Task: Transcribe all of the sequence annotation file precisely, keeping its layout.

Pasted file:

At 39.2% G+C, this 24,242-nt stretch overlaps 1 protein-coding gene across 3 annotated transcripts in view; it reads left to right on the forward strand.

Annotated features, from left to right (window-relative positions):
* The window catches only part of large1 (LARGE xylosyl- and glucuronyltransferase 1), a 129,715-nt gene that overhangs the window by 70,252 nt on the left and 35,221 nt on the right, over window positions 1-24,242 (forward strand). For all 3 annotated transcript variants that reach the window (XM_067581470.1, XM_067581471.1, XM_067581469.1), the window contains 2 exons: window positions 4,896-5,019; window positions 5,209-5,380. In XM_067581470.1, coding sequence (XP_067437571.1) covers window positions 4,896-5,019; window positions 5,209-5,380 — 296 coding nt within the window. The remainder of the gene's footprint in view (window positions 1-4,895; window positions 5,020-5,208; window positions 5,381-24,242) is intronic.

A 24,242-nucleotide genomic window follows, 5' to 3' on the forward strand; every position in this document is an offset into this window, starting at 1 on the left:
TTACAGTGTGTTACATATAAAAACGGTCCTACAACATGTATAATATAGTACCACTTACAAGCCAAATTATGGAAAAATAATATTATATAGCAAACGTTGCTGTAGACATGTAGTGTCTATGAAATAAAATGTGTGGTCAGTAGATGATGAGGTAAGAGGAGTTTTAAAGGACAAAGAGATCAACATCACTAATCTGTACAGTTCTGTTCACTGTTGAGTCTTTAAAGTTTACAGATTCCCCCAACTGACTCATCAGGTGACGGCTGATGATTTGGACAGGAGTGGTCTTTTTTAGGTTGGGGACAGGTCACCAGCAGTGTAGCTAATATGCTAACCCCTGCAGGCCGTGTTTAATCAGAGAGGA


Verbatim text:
At 39.2% G+C, this 24,242-nt stretch overlaps 1 protein-coding gene across 3 annotated transcripts in view; it reads left to right on the forward strand.

Annotated features, from left to right (window-relative positions):
* The window catches only part of large1 (LARGE xylosyl- and glucuronyltransferase 1), a 129,715-nt gene that overhangs the window by 70,252 nt on the left and 35,221 nt on the right, over window positions 1-24,242 (forward strand). For all 3 annotated transcript variants that reach the window (XM_067581470.1, XM_067581471.1, XM_067581469.1), the window contains 2 exons: window positions 4,896-5,019; window positions 5,209-5,380. In XM_067581470.1, coding sequence (XP_067437571.1) covers window positions 4,896-5,019; window positions 5,209-5,380 — 296 coding nt within the window. The remainder of the gene's footprint in view (window positions 1-4,895; window positions 5,020-5,208; window positions 5,381-24,242) is intronic.

A 24,242-nucleotide genomic window follows, 5' to 3' on the forward strand; every position in this document is an offset into this window, starting at 1 on the left:
TTACAGTGTGTTACATATAAAAACGGTCCTACAACATGTATAATATAGTACCACTTACAAGCCAAATTATGGAAAAATAATATTATATAGCAAACGTTGCTGTAGACATGTAGTGTCTATGAAATAAAATGTGTGGTCAGTAGATGATGAGGTAAGAGGAGTTTTAAAGGACAAAGAGATCAACATCACTAATCTGTACAGTTCTGTTCACTGTTGAGTCTTTAAAGTTTACAGATTCCCCCAACTGACTCATCAGGTGACGGCTGATGATTTGGACAGGAGTGGTCTTTTTTAGGTTGGGGACAGGTCACCAGCAGTGTAGCTAATATGCTAACCCCTGCAGGCCGTGTTTAATCAGAGAGGA